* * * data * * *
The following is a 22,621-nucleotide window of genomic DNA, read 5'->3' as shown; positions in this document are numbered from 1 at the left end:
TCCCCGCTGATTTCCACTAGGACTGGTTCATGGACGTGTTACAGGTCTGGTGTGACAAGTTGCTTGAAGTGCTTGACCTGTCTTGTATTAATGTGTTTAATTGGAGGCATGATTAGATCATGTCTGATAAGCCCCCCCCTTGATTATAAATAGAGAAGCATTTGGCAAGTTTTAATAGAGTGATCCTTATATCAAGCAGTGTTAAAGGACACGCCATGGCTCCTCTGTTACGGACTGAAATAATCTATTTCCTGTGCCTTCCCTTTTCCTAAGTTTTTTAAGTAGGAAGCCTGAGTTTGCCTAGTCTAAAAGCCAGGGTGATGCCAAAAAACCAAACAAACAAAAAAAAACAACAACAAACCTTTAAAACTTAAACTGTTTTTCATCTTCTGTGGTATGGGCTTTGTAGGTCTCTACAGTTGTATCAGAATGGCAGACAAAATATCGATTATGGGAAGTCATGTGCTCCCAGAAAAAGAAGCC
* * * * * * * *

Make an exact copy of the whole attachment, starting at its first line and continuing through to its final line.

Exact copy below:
The following is a 22,621-nucleotide window of genomic DNA, read 5'->3' as shown; positions in this document are numbered from 1 at the left end:
TCCCCGCTGATTTCCACTAGGACTGGTTCATGGACGTGTTACAGGTCTGGTGTGACAAGTTGCTTGAAGTGCTTGACCTGTCTTGTATTAATGTGTTTAATTGGAGGCATGATTAGATCATGTCTGATAAGCCCCCCCCTTGATTATAAATAGAGAAGCATTTGGCAAGTTTTAATAGAGTGATCCTTATATCAAGCAGTGTTAAAGGACACGCCATGGCTCCTCTGTTACGGACTGAAATAATCTATTTCCTGTGCCTTCCCTTTTCCTAAGTTTTTTAAGTAGGAAGCCTGAGTTTGCCTAGTCTAAAAGCCAGGGTGATGCCAAAAAACCAAACAAACAAAAAAAAACAACAACAAACCTTTAAAACTTAAACTGTTTTTCATCTTCTGTGGTATGGGCTTTGTAGGTCTCTACAGTTGTATCAGAATGGCAGACAAAATATCGATTATGGGAAGTCATGTGCTCCCAGAAAAAGAAGCC